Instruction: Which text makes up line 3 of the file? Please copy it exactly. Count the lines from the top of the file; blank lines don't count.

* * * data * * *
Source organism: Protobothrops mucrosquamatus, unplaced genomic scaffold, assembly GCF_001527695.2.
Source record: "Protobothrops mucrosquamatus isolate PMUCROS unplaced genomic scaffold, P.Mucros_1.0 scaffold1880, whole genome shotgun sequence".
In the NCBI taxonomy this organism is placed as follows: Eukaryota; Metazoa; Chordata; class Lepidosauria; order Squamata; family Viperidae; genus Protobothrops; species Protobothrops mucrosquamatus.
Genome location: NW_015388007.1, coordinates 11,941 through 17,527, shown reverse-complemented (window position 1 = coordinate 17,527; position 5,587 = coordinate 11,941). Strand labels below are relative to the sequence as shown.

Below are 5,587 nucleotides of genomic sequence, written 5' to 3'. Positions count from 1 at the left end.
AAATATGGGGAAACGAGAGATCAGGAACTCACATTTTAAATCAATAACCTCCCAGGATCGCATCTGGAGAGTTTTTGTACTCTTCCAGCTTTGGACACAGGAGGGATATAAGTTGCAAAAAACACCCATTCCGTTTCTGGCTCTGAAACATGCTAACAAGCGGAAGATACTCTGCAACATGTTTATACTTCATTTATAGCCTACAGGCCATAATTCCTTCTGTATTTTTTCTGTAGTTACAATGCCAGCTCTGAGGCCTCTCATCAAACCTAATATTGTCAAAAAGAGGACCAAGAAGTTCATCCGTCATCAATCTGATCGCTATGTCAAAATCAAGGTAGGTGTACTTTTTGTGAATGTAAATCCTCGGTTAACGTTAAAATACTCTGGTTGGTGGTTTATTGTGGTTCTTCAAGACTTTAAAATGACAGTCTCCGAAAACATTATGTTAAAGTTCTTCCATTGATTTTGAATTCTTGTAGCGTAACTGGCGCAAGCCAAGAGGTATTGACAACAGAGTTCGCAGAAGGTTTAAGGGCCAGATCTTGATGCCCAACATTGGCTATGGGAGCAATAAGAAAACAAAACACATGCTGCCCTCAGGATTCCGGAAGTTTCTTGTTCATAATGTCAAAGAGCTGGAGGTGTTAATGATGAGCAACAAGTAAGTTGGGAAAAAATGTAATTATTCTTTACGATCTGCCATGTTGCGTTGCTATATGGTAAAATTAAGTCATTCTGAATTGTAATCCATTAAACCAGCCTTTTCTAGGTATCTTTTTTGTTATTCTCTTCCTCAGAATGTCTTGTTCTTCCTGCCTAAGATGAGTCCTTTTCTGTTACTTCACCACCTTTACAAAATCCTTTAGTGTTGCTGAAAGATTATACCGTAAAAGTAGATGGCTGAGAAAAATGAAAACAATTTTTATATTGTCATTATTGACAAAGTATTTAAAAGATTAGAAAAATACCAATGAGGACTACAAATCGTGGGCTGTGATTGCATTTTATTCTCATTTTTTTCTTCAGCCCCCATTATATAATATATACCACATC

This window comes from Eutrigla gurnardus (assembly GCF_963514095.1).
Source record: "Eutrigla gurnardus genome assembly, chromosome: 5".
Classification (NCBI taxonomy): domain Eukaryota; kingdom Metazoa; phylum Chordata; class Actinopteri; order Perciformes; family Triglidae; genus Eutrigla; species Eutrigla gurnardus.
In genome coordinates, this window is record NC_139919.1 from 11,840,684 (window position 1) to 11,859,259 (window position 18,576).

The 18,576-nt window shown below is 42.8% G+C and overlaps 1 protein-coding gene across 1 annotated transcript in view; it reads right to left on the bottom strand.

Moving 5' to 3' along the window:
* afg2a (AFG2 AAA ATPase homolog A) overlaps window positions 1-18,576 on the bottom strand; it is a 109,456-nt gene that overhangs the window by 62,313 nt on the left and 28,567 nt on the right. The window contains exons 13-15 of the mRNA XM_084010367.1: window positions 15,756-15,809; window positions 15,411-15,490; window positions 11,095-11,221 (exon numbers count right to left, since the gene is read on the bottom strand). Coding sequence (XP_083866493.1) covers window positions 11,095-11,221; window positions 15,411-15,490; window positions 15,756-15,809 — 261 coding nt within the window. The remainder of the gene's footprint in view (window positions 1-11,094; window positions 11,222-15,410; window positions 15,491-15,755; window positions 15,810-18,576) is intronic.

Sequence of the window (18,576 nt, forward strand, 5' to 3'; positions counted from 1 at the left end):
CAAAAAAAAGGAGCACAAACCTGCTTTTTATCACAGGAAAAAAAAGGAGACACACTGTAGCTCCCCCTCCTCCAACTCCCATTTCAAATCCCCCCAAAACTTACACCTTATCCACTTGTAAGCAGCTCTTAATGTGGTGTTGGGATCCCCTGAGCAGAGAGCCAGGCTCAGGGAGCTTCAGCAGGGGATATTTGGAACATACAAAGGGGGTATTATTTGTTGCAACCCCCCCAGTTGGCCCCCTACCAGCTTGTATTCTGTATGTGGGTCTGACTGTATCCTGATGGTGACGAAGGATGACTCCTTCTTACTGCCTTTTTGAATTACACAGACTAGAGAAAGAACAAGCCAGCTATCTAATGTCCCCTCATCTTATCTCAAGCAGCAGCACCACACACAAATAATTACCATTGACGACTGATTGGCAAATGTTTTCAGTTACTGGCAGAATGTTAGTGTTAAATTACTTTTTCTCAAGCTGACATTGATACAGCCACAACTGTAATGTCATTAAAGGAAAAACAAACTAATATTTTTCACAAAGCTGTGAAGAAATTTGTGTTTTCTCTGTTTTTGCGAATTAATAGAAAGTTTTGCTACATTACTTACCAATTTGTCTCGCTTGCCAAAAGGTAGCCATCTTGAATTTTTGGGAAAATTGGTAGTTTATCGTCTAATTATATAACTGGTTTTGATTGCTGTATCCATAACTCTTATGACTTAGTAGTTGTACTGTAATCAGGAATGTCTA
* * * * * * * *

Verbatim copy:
In the NCBI taxonomy this organism is placed as follows: Eukaryota; Metazoa; Chordata; class Lepidosauria; order Squamata; family Viperidae; genus Protobothrops; species Protobothrops mucrosquamatus.